Chinese Economy Defies Naysayers

China’s first-quarter growth shows it is far from a spent economic force.

China’s first-quarter growth was strong, and its second quarter will likely be significantly stronger.Photo: str/Agence France-Presse/Getty Images

By guest author Nathaniel Taplin from the Wall Street Journal.

April 18, 2023

n late 2020 and early 2021, the U.S. was being pummeled by Covid-19, by its scattershot response to the pandemic and by toxic politics. Many observers concluded the nation had entered terminal economic and political decline. But a year later, having suffered through Covid-19 and the associated political shocks, it was growing strongly again and had reasserted itself on the world stage.

Something similar is happening in China now.

China’s 4.5% first-quarter growth figure surprised many economists, who had expected somewhere in the neighbourhood of 4 %, particularly given ongoing drags from China’s housing-market crash and a conservative monetary stance. To be sure, there are important differences: Chinese households never received big government checks and so, while the current consumption rebound is impressive, it likely won’t have quite the staying power that the U.S.’s did. Significant structural damage to the nation’s housing market and to its high-tech sector from the policy missteps of the past two years will persist, and demographics are a drag.

But none of that means that China cannot experience a period of above-trend rebound growth now that it has passed through the wringer. Given the strong momentum the economy has now and given the low-base effect next quarter from last year’s Shanghai lockdown, China’s second-quarter growth figure will likely be significantly stronger.

The consumption figures were the most impressive, as expected: Retail sales rose 10.6 % year over year, up from just 3.5 % in January and February.

But the long-suffering Chinese housing market is also in better shape than it appears. Although investment weakened again marginally in March, which may partly explain why coal and steel prices have lagged of late, residential floor space sold rose year over year for the first time since June 2021. And housing floor space completed jumped 35 %, up from a 10 % gain in January and February and double-digit declines as recently as November. Housing starts and investment are still lagging but the backlog of uncompleted, presold apartments—the key factor weighing on the market—appears to finally be being whittled down.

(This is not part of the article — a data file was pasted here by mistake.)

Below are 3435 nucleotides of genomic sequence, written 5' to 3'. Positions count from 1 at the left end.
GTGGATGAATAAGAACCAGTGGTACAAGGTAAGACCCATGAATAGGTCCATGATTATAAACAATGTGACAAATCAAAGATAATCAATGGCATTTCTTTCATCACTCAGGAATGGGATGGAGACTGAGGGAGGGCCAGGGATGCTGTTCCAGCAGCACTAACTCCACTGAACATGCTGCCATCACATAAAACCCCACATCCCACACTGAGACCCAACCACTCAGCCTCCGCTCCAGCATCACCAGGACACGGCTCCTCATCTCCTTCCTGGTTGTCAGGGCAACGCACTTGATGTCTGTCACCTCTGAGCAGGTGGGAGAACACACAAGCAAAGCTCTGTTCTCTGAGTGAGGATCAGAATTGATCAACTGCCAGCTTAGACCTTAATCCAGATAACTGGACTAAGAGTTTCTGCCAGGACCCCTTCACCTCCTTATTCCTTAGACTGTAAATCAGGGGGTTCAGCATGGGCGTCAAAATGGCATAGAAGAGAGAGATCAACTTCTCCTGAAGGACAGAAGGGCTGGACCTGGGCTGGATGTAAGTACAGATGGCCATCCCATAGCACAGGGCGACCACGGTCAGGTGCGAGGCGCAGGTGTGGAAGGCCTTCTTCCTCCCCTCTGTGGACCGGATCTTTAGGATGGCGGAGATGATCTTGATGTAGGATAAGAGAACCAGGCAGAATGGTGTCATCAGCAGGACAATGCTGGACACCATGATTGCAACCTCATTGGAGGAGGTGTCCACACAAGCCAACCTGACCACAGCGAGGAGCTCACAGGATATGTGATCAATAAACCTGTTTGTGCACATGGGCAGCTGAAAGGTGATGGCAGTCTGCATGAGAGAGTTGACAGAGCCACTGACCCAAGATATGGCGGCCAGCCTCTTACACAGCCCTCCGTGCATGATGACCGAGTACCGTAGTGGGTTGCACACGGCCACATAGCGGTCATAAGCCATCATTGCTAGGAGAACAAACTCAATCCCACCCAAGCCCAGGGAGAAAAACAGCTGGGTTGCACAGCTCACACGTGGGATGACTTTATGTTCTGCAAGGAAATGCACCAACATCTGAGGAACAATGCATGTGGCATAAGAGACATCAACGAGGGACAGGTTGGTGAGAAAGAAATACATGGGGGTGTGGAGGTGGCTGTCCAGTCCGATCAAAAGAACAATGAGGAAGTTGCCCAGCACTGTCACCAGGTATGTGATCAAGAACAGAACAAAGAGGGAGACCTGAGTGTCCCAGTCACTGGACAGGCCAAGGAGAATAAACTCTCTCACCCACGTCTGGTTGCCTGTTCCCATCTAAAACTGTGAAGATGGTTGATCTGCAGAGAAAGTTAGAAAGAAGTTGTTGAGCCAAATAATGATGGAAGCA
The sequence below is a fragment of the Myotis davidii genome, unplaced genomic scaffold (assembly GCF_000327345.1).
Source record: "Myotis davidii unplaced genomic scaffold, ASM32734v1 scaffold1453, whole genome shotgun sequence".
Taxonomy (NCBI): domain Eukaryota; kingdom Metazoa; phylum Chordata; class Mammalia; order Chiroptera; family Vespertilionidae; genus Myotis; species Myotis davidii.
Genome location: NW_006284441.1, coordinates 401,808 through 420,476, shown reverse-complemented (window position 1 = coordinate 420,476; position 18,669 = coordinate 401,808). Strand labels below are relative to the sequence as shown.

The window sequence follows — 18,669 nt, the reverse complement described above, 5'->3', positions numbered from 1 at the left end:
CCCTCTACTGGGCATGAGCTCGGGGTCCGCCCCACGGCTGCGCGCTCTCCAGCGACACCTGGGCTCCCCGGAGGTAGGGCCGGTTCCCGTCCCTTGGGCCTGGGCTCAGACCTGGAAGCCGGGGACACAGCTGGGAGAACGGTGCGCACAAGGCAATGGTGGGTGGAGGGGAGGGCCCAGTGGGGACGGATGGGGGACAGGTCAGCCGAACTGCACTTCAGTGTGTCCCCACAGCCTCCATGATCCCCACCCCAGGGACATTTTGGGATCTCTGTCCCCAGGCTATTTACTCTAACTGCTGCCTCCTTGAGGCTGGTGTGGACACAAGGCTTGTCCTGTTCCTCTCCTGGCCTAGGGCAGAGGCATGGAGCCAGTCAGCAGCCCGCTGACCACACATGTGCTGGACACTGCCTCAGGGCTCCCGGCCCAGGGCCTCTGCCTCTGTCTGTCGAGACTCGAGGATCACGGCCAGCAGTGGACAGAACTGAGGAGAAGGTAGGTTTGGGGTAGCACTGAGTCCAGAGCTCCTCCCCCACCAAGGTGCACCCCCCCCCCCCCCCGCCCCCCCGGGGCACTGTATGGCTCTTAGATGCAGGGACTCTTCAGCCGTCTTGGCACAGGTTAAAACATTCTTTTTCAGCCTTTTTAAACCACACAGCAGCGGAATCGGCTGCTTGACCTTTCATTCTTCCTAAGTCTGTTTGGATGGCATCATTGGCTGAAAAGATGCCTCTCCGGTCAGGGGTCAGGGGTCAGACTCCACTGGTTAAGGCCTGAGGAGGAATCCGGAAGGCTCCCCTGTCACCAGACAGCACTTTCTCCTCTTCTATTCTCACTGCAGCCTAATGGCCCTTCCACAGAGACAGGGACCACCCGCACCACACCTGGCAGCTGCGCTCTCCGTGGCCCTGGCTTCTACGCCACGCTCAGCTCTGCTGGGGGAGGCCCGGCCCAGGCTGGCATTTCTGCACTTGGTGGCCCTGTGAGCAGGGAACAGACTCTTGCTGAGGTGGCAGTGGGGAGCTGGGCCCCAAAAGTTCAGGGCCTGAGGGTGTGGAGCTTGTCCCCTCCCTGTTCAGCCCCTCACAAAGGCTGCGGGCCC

Given that fact, and the strong rebound in domestic consumption and travel, it is no surprise to see oil demand jumping back as well. China’s apparent petroleum demand—refinery runs plus net oil product imports—rose nearly 10 % year over year in March according to figures from data provider CEIC. That was up from a 3.9 % fall in December 2022, confirming other hints earlier this year that oil demand was rebounding quicker than expected. By the second half of the year, China’s property rebound and oil demand are likely to start having a much more noticeable impact on global commodity prices—although a construction frenzy on the scale of previous stimulus episodes remains unlikely.

One area where optimism may be slightly misplaced is trade. China’s March exports surprised strongly on the upside, partly on the strength of burgeoning trade with Russia, but the official manufacturing purchasing-managers index showed growth in new export orders slowing slightly. Output of key export-related manufactured goods like smartphones and computers also remained weak in March: Production fell 6.7 % and 21.6 %, respectively, year over year.

China still has a significant economic hole to climb out of, but these latest figures show it is back in business. The policy mistakes of the Covid-19 era have done some long-term damage to China’s prospects. But they won’t be enough to remove the country as a formidable global economic force—even though many in Washington might wish that to be the case.

China’s economy rebounded in the first quarter.

The GDP was 4.5 % larger than a year earlier, Beijing said, beating the 4 % expected by economists polled by The Wall Street Journal and broadly on track to meet the government’s full-year goal of about 5 %. Growth in 2022 clocked in at just 3 %. Chinese consumers played a large role in the first-quarter bounce, shopping, eating out and traveling again after almost three years of stringent Covid restrictions. Retail sales in March were up 10.6 % from a year earlier, handily topping expectations.

The U.S. and its allies are considering how to loosen their economic ties to China. (Read)